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Juvenile white shark sightings on the rise in San Diego County

San Diego County is a new hot spot for white shark juveniles, who seem to prefer this area as a ‘nursery site.’

SAN DIEGO — As we embark on ‘Shark Week’ 2022, CBS 8 is diving into the reasons why juvenile white shark sightings have been on the rise in San Diego County in recent years.

“We have been seeing an increase of great white shark sightings in Southern California and that’s quite simply because there’s more great whites,” said Dr. Chris Lowe, a marine biologist and Director of the Shark Lab at California State University Long Beach.  

"White sharks were protected in California in 1994 and their food sources have recovered, so as a result, we’re starting to see more sharks.  The population is recovering and that’s a good sign," said Lowe.

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Lowe said San Diego County is a new hot spot for white shark juveniles, who seem to prefer this area as a ‘nursery site.’

“About ten years ago when we first started to see them pop up, they were primarily around Santa Monica Bay, Santa Barbara, Long Beach, Huntington Beach, and we had none off San Diego,” said Dr. Lowe.  “And starting about 2 years ago, we started seeing juvenile white sharks down in San Diego County, and now that’s one of our biggest hot spots.” 

Juvenile white sharks are typically between 4 and 9-feet long and up to six-years old, and before maturing into adulthood, they seek out shallower waters where it’s safer.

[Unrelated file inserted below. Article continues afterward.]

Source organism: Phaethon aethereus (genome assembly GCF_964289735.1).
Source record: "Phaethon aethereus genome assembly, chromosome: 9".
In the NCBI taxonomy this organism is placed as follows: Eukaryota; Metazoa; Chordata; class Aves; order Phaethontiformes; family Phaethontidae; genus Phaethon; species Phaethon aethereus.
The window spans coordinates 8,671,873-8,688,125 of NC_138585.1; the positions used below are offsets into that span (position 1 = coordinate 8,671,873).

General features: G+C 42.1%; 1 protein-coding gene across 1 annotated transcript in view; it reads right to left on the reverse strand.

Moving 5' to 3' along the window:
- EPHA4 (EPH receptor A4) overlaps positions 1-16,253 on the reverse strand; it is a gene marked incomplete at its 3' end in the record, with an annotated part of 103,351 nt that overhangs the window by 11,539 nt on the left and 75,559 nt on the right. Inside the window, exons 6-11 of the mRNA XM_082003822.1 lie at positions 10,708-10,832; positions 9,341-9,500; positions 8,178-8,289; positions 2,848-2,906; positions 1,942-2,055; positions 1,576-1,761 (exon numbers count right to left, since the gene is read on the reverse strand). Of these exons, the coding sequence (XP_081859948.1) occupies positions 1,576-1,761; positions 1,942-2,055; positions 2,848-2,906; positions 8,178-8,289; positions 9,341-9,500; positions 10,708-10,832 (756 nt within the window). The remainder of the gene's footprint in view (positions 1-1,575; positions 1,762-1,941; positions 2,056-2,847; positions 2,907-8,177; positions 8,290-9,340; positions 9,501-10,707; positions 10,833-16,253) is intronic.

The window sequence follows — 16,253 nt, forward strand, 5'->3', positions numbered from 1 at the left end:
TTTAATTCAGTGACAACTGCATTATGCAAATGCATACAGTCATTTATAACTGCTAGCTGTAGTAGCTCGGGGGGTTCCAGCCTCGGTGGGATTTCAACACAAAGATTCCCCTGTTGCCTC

“People don’t often think of a 5-foot white shark as being afraid of anything, but they are,” said Dr. Lowe.  “So they’re born, they’re given no parental care, completely on their own, and we think the reason why they choose shallow water on beaches is it’s a safe place for them.” 

And shallower waters are also warmer waters with plenty of food sources for them, making San Diego the perfect place to hang out. 

“The number one thing we find in juvenile white shark stomachs are stingrays,” said Dr. Lowe. “We have hundreds of thousands of those along our coast.” 

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How safe is it to be in the water with some of these white sharks around?

“There is a relatively low risk of people being injured by those juvenile white sharks that are using our popular beaches as their nursery,” said Dr. Lowe. 

The team at Shark Lab Cal-State Long Beach have been tagging juvenile white sharks with acoustic transmitters for the past 10 years, and they’ve been compiling observations from their drone program to see how white sharks interact in close proximity to humans. 

“They treat people like ‘flotsam,’ just floating objects on the surface, so most surfers, standup paddleboarders, they’re all surface-oriented, even the swimmers, but the sharks are down below,” said Dr. Lowe.  “Quite often they cannot see the sharks that swim underneath them because the visibility is not good, but we can easily see them from the air.” 

Legislative protections for white sharks are not the only reason for their population resurgence. It’s also the recovery of their food sources. 

“Seals and sea lions were hunted to the verge of extinction by the early 1900’s and have made remarkable recoveries because of protections, so in my opinion, these are all great signs of California’s impressive conservation efforts to bring some of these populations back,” said Dr. Lowe. 

The Shark Lab will be hosting an open house on July 30, 10:00 a.m.–3:00 p.m., where the public can gain a more extensive look at the research carried out by the Shark Lab while participating in various activities.  

To learn more about this event, visit their website. 

Director of the Cal State University Long Beach Shark Lab, Chris Lowe sat down and talked about the research they have been conducting in Southern California. 

Watch that conversation below:

 

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